How we can improve the local productivity of business incentives

Although this blog (and my book, Investing in Kids) is mainly concerned with how early childhood programs can provide economic development benefits, I also consider the role of business incentives in economic development. Business incentives are tax breaks or services that are to some degree customized to individual businesses.

To fully appreciate the role of early childhood programs in economic development, both economic developers and early childhood program advocates need to understand the role of business incentives. Well-designed business incentives and well-designed early childhood programs complement each other. Early childhood programs can increase the quantity and quality of labor supply, while business incentives can increase the quantity and quality of labor demand. In addition, from a political perspective, it makes more sense to advocate for early childhood programs as part of an economic development strategy that includes reformed business incentives.

I’ve already argued that subsidies for sports stadiums and film production are often problematic incentives that may not be worth the costs. Are there business incentives that are more likely to make sense?

Business incentives only make sense if they increase local per capita earnings by more than they cost. How can business incentives best be designed to do so? This issue is addressed in the first half of chapter 5 of Investing in Kids.

Incentives are more effective if they follow the following guidelines:

(1)    Providing small and medium sized businesses with well-designed services, such as customized job training and manufacturing extension advice, has been shown by several research studies to be more effective in encouraging business expansion per dollar spent than business tax breaks or other financial assistance..

(2)    Helping export-based businesses (businesses that sell their goods and services to those from outside the state) will have beneficial multiplier effects on local jobs. In contrast, helping businesses that sell to people and businesses within the state will have some detrimental displacement effects by reducing sales and employment at other in-state businesses.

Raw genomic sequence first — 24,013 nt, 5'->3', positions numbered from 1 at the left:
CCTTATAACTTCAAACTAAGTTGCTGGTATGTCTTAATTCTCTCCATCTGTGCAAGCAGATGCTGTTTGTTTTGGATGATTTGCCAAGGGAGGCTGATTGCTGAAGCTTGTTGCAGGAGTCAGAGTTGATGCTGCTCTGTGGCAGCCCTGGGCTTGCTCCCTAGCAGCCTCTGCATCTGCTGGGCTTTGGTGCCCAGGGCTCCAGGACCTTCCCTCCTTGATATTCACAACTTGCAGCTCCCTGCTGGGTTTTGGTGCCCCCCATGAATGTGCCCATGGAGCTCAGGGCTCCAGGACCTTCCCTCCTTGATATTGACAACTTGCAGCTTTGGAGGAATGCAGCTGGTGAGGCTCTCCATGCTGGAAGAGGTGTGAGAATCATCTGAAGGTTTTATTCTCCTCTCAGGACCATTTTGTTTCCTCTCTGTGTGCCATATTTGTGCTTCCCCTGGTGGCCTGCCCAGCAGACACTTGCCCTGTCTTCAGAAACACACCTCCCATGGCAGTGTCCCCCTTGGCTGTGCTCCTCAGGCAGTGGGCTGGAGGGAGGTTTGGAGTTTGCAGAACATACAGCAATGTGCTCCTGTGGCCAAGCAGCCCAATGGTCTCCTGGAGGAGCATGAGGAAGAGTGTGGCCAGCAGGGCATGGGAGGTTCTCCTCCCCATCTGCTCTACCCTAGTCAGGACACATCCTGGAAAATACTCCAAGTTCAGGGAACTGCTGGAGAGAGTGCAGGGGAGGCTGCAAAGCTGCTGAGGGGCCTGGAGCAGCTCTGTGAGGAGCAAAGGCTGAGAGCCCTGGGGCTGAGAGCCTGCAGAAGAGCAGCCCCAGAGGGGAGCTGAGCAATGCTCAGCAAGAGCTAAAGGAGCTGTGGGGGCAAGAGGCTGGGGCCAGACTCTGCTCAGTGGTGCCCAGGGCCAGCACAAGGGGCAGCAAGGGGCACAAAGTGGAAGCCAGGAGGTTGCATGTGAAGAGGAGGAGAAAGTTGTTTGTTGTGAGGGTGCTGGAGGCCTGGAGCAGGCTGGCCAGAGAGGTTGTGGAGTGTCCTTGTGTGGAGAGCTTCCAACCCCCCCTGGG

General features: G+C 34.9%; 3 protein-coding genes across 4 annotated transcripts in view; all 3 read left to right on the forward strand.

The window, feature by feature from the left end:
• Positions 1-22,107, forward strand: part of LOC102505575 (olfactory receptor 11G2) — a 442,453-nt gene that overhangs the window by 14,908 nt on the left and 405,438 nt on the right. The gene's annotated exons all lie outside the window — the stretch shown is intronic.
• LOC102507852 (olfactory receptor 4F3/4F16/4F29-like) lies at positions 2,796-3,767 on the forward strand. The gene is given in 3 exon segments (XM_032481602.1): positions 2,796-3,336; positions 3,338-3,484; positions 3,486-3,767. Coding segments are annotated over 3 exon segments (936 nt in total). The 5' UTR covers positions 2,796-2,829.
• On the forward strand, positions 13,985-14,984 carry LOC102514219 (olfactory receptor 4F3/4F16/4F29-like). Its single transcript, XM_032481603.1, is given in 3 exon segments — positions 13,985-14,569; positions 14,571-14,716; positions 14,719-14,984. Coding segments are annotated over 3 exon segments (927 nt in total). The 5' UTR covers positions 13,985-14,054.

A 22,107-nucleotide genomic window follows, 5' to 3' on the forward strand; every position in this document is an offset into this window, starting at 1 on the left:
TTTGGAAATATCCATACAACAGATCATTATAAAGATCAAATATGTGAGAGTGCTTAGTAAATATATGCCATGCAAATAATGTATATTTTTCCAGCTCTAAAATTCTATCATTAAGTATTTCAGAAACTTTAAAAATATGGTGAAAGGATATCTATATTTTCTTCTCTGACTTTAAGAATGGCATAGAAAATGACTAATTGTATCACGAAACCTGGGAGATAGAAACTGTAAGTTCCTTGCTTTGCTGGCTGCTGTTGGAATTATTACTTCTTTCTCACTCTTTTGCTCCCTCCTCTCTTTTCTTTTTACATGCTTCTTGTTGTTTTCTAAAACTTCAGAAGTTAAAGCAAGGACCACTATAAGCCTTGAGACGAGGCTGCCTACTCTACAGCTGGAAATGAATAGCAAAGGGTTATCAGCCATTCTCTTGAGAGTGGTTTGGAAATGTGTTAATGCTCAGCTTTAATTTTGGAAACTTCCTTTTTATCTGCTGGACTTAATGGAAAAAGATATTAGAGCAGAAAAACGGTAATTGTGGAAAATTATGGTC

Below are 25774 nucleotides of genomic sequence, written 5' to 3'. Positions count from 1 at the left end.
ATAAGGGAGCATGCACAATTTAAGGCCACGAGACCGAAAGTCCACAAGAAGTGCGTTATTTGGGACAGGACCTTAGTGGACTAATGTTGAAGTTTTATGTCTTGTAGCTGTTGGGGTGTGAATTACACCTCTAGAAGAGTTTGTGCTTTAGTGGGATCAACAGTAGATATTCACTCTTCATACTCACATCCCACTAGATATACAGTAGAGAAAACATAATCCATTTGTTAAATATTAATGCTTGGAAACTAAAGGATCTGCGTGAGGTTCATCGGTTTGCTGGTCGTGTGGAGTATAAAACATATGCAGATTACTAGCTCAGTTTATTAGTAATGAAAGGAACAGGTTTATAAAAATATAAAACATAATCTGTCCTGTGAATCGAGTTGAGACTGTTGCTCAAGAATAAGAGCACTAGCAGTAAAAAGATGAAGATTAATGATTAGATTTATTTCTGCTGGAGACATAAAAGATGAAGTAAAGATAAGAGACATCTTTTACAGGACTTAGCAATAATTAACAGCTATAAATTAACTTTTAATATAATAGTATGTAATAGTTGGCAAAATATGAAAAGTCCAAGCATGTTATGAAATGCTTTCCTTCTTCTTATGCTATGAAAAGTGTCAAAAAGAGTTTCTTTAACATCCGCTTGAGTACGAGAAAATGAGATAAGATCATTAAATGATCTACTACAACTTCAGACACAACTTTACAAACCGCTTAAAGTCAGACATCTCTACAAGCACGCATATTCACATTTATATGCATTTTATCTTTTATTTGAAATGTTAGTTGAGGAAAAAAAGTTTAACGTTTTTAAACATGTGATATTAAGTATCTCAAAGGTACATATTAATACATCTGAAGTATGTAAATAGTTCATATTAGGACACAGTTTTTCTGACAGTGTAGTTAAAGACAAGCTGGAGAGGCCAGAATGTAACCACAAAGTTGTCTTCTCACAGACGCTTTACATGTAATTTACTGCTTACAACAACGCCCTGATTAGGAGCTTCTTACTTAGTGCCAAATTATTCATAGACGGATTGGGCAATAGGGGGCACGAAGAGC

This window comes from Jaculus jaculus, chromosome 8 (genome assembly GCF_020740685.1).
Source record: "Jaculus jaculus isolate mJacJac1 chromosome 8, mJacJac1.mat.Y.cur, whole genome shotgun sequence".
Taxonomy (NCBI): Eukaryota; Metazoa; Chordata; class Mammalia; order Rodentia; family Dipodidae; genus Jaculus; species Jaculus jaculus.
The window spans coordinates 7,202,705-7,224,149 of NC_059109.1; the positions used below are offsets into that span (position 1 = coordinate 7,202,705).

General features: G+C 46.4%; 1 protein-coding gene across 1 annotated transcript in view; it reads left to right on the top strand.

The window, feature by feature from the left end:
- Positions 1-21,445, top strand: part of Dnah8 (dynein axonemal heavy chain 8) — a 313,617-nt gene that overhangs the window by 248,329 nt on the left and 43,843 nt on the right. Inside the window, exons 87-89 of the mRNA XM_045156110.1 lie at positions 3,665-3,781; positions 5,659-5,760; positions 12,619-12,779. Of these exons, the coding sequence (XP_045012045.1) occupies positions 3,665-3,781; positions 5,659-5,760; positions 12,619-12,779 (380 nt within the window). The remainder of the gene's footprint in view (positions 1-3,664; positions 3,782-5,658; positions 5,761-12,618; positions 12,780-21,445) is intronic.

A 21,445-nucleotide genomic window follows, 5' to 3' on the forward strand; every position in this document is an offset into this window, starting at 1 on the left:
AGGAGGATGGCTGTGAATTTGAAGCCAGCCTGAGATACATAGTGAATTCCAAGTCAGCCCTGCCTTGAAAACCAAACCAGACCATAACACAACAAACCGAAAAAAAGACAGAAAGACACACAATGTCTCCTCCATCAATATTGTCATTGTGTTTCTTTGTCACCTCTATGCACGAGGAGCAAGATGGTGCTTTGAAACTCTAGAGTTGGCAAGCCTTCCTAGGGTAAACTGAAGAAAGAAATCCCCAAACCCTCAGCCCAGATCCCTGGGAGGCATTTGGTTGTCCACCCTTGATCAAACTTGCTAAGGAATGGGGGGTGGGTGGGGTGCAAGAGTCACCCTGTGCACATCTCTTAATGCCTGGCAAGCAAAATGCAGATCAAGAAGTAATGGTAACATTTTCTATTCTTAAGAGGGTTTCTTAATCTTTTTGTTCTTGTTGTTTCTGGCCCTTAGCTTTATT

(3)    Helping businesses that pay higher wages relative to the skills provided will have greater benefits for local workers in higher wages and greater multiplier effects.

(4)    If assisted businesses hire more of the local unemployed, the employment benefits of the incentives will be greater. Fiscal benefits will also be greater because there will be less fiscal strain from in-migration. Assisted businesses may hire more local unemployed workers if these workers’ skills better match the skills needs of the assisted businesses. More hires of the unemployed can also be encouraged by combining incentives with help from local labor market intermediaries who will match job openings to the local unemployed.

(5)    Providing upfront incentives may affect location decisions more, because many businesses have short time horizons, but upfront incentives raise the issue of recovering the incentives via “clawbacks” if the business leaves. Customized job training and infrastructure services have built in clawbacks because the infrastructure and many of the trained workers will remain if the assisted business leaves.

(6)    Incentives are more effective in local areas with high unemployment, which need jobs more. If unemployment is already low, more of the jobs created will go to in migrants.

Many real world incentives do not follow these guidelines.  This blog has already mentioned the examples of sports stadium subsidies and film production subsidies. In addition, many business incentives are long-term tax breaks going to large businesses with few strings attached on local hiring. Finally, the political process often supports continuing hefty local incentives even if the local economy is doing quite well, and incentives are no longer as needed and effective.

Reforms to incentives would help free up resources for more effective business incentives, as well as for high-quality early childhood programs. Early childhood programs complement incentives by providing skilled workers to match the increases in labor demand encouraged by well-designed incentives.

About timbartik

Tim Bartik is a senior economist at the Upjohn Institute for Employment Research, a non-profit and non-partisan research organization in Kalamazoo, Michigan. His research specializes in state and local economic development policies and local labor markets.
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